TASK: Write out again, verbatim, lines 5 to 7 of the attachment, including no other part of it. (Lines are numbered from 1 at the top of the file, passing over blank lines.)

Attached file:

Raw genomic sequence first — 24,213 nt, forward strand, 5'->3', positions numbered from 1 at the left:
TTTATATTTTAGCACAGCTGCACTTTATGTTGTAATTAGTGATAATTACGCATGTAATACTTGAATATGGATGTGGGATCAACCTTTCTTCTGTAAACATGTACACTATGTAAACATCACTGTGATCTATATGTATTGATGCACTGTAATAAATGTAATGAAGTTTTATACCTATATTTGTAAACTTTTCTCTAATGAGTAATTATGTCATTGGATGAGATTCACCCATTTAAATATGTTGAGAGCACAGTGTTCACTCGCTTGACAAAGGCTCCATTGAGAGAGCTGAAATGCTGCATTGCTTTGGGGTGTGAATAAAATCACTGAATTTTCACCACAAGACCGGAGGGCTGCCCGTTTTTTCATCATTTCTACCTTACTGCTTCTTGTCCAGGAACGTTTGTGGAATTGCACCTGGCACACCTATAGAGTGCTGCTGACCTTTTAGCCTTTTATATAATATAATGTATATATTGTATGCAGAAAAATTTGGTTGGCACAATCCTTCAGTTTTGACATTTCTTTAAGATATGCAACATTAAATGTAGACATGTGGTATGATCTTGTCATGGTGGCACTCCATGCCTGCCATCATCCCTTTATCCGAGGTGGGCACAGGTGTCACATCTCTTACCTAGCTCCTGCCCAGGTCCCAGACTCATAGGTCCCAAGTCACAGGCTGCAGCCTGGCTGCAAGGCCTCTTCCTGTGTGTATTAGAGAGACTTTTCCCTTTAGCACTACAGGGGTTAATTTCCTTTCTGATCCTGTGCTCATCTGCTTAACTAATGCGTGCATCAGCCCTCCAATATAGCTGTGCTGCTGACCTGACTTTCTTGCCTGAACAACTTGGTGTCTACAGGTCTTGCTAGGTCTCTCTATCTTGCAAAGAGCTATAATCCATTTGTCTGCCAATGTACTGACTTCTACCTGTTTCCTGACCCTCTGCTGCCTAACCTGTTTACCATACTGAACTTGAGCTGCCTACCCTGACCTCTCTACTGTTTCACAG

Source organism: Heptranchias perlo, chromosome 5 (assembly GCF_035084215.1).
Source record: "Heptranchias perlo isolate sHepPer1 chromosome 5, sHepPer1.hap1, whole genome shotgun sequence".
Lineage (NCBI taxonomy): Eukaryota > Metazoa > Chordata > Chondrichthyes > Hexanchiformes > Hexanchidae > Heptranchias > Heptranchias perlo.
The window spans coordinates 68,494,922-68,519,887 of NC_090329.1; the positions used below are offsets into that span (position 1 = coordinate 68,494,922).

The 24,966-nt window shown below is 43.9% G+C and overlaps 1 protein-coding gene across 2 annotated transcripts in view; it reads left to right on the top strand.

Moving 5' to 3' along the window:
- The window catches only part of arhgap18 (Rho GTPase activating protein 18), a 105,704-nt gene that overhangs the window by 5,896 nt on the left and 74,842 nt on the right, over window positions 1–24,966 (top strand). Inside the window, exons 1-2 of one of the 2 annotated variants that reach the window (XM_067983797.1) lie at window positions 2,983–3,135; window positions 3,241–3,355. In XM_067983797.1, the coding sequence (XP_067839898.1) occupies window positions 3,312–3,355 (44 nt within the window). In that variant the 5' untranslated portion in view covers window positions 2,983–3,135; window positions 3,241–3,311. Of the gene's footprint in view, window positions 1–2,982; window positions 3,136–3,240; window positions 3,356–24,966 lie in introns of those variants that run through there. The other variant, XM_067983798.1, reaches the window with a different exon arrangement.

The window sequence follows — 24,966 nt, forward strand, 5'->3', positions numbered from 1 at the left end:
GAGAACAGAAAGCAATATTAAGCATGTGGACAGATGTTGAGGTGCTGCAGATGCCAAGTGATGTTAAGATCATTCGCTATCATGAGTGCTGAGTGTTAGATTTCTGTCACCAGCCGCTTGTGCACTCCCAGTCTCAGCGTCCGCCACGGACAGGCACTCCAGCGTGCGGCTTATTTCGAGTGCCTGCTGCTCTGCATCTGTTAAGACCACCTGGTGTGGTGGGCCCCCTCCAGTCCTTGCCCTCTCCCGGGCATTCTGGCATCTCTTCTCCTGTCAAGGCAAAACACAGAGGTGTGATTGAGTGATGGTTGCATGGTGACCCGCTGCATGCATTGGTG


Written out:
Lineage (NCBI taxonomy): Eukaryota > Metazoa > Chordata > Chondrichthyes > Hexanchiformes > Hexanchidae > Heptranchias > Heptranchias perlo.
The window spans coordinates 68,494,922-68,519,887 of NC_090329.1; the positions used below are offsets into that span (position 1 = coordinate 68,494,922).

The 24,966-nt window shown below is 43.9% G+C and overlaps 1 protein-coding gene across 2 annotated transcripts in view; it reads left to right on the top strand.